Enter Makwavarara and Crew from Town House. The swimming pool in Greencroft was the result of a manhole that has been spouting precious water without Ignatious Chombo’s commissioners doing anything. This was not the first time this had happened, we were reminded.
This should be music to the ears of Harare residents who have had their rates and other charges hiked “40-fold” to improve service delivery. It should also be music to thirst residents of Mabvuku-Tafara and other eastern suburbs who were beaten and arrested by riot police last week for demonstrating against chronic water shortages.
We wonder who the saboteurs are this time around.
Meanwhile, the huge Warren Park rubbish dumpsite burst into a huge pall of stinking smoke this week. In the mornings in some sections of Bulawayo road visibility was reduced to 20 metres, with a heavy black cloud lying thick over the whole area from Westlea across Warren Park to Kambuzuma and Mufakose.
We wonder how the kids at Zvinavashe’s upmarket primary school near the dumpsite are coping. We recall being told a few years back that the site had been shut down? Dump Makwavarara and Chombo on the site. And don’t give them water.
Talking about Scott, his namesake DJ Scott pulled off a big one on Tuesday afternoon on his Hard Drive programme. As usual, it was his one-word answer question although nobody appeared to care about the question itself. The original question was: Do you believe in the marriage institution? Callers instead went for the indeterminate second: Do people marry for the right reasons? Muckraker couldn’t tell what “right reasons” are.
Calls were coming fast and thick, mainly from young women.
Then a lady phoned to say women married for “prestige”, to be called Mrs So ‘n So. Most of them now have small houses, the lady said. She said she had one, which completely bowled over young Scott. He asked the woman to talk to him off air, to which they retired for a good five minutes while we listened to some meaningless so-called urban grooves music. By the time the siren released him Scott was so thoroughly smitten he couldn’t tell us what they had discussed. Unfortunately that was also the end of the phone-in programme! What happened behind the scenes Scott?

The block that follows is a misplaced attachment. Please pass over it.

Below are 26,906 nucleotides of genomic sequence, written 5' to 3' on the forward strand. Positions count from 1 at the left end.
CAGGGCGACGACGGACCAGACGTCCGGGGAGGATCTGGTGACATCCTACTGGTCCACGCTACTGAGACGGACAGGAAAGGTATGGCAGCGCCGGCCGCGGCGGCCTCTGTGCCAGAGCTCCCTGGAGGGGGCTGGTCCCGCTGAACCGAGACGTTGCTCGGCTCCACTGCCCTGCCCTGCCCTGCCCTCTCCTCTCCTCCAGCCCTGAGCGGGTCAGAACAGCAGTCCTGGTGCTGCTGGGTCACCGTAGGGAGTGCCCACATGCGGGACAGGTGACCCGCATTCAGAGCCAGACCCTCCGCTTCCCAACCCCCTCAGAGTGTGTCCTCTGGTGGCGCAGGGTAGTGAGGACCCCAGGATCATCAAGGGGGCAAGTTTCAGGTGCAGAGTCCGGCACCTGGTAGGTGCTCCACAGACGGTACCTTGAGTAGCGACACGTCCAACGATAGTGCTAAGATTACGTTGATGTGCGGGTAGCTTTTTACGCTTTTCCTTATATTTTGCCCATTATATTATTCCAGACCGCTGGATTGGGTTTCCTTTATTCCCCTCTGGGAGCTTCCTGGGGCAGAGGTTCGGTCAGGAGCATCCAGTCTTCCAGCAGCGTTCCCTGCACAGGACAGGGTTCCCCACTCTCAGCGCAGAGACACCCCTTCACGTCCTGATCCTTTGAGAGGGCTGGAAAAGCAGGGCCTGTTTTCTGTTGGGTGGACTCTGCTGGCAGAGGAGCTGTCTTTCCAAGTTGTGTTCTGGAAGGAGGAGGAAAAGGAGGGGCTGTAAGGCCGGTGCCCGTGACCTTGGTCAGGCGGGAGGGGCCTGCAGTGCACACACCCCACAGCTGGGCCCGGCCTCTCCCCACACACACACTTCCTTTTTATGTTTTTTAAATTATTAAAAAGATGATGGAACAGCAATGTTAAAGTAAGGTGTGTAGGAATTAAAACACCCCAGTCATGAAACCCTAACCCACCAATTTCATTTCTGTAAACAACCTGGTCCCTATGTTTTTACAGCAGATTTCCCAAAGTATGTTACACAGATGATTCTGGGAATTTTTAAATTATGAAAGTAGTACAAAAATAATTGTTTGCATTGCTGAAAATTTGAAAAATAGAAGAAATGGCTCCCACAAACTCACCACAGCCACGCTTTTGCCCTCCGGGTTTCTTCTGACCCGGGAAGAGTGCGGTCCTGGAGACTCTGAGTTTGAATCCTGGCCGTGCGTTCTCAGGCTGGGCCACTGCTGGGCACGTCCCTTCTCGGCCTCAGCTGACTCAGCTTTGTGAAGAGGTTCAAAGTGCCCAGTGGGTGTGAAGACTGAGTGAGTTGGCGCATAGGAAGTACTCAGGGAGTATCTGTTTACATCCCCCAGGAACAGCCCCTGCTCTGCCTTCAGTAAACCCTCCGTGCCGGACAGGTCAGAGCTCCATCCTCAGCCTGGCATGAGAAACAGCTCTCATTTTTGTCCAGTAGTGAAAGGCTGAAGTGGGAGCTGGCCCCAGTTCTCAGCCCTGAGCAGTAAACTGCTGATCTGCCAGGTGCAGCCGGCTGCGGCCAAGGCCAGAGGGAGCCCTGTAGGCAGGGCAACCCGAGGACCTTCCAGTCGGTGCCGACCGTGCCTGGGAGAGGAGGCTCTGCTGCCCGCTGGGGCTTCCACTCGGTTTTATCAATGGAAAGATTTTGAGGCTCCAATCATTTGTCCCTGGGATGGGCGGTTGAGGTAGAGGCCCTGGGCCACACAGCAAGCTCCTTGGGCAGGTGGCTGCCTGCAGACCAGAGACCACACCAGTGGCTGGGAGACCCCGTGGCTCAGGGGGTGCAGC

Can somebody tell Olley Maruma there are no more ministerial posts on offer. President Mugabe announced new ministers soon after the March 31 election and we wonder what post Maruma is vying for with his self-serving piece in the Herald on Tuesday. His generation had experienced the indignities of racial segregation “where they were only allowed to live in the townships”, he whined. They could not go to “white cinemas, restaurants and hotels”, he protested nostalgically.
Younger generations were not grateful that they had been spared these indignities as a result of Independence, he complained. The gulf between their experience today and what “my generation went through” is unbridgeable, he said self-righteously. “That is why they are so easily seduced by meaningless rhetoric about ‘good governance, democracy and human rights’.”